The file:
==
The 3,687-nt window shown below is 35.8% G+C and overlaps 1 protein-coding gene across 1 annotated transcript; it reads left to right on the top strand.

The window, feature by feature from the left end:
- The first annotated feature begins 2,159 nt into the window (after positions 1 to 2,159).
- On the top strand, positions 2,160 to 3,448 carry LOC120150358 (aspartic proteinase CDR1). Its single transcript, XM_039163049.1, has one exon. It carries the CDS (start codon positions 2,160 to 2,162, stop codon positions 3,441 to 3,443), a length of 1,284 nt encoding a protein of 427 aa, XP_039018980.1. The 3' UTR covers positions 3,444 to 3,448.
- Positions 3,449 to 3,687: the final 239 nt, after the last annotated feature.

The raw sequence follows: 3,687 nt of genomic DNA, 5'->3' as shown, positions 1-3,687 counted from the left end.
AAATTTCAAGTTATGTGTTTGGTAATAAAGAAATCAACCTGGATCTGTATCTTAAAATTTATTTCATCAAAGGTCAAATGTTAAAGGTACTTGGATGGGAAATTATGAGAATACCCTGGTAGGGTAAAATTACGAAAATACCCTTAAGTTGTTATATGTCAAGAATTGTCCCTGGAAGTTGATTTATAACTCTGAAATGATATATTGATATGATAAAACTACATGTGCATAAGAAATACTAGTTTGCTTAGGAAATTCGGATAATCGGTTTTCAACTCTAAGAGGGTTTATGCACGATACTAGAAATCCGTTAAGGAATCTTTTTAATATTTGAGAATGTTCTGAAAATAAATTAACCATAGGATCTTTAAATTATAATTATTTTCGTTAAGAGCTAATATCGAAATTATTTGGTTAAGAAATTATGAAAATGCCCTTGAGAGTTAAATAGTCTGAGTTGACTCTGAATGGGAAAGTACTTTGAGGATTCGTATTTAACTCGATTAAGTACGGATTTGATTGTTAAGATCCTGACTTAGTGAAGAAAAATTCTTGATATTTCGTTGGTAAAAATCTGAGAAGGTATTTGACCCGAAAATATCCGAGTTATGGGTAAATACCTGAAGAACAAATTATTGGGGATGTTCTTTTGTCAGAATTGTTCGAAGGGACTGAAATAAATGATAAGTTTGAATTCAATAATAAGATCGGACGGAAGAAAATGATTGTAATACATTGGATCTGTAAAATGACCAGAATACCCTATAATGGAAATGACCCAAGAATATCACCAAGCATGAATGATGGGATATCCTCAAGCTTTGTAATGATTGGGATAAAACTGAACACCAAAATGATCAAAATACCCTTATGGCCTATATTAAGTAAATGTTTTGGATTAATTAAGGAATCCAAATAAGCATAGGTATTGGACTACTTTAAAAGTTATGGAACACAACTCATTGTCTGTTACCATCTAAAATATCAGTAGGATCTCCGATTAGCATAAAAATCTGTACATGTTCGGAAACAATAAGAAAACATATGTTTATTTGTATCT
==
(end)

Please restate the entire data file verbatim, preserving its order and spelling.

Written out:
The 3,687-nt window shown below is 35.8% G+C and overlaps 1 protein-coding gene across 1 annotated transcript; it reads left to right on the top strand.

The window, feature by feature from the left end:
- The first annotated feature begins 2,159 nt into the window (after positions 1 to 2,159).
- On the top strand, positions 2,160 to 3,448 carry LOC120150358 (aspartic proteinase CDR1). Its single transcript, XM_039163049.1, has one exon. It carries the CDS (start codon positions 2,160 to 2,162, stop codon positions 3,441 to 3,443), a length of 1,284 nt encoding a protein of 427 aa, XP_039018980.1. The 3' UTR covers positions 3,444 to 3,448.
- Positions 3,449 to 3,687: the final 239 nt, after the last annotated feature.

The raw sequence follows: 3,687 nt of genomic DNA, 5'->3' as shown, positions 1-3,687 counted from the left end.
AAATTTCAAGTTATGTGTTTGGTAATAAAGAAATCAACCTGGATCTGTATCTTAAAATTTATTTCATCAAAGGTCAAATGTTAAAGGTACTTGGATGGGAAATTATGAGAATACCCTGGTAGGGTAAAATTACGAAAATACCCTTAAGTTGTTATATGTCAAGAATTGTCCCTGGAAGTTGATTTATAACTCTGAAATGATATATTGATATGATAAAACTACATGTGCATAAGAAATACTAGTTTGCTTAGGAAATTCGGATAATCGGTTTTCAACTCTAAGAGGGTTTATGCACGATACTAGAAATCCGTTAAGGAATCTTTTTAATATTTGAGAATGTTCTGAAAATAAATTAACCATAGGATCTTTAAATTATAATTATTTTCGTTAAGAGCTAATATCGAAATTATTTGGTTAAGAAATTATGAAAATGCCCTTGAGAGTTAAATAGTCTGAGTTGACTCTGAATGGGAAAGTACTTTGAGGATTCGTATTTAACTCGATTAAGTACGGATTTGATTGTTAAGATCCTGACTTAGTGAAGAAAAATTCTTGATATTTCGTTGGTAAAAATCTGAGAAGGTATTTGACCCGAAAATATCCGAGTTATGGGTAAATACCTGAAGAACAAATTATTGGGGATGTTCTTTTGTCAGAATTGTTCGAAGGGACTGAAATAAATGATAAGTTTGAATTCAATAATAAGATCGGACGGAAGAAAATGATTGTAATACATTGGATCTGTAAAATGACCAGAATACCCTATAATGGAAATGACCCAAGAATATCACCAAGCATGAATGATGGGATATCCTCAAGCTTTGTAATGATTGGGATAAAACTGAACACCAAAATGATCAAAATACCCTTATGGCCTATATTAAGTAAATGTTTTGGATTAATTAAGGAATCCAAATAAGCATAGGTATTGGACTACTTTAAAAGTTATGGAACACAACTCATTGTCTGTTACCATCTAAAATATCAGTAGGATCTCCGATTAGCATAAAAATCTGTACATGTTCGGAAACAATAAGAAAACATATGTTTATTTGTATCT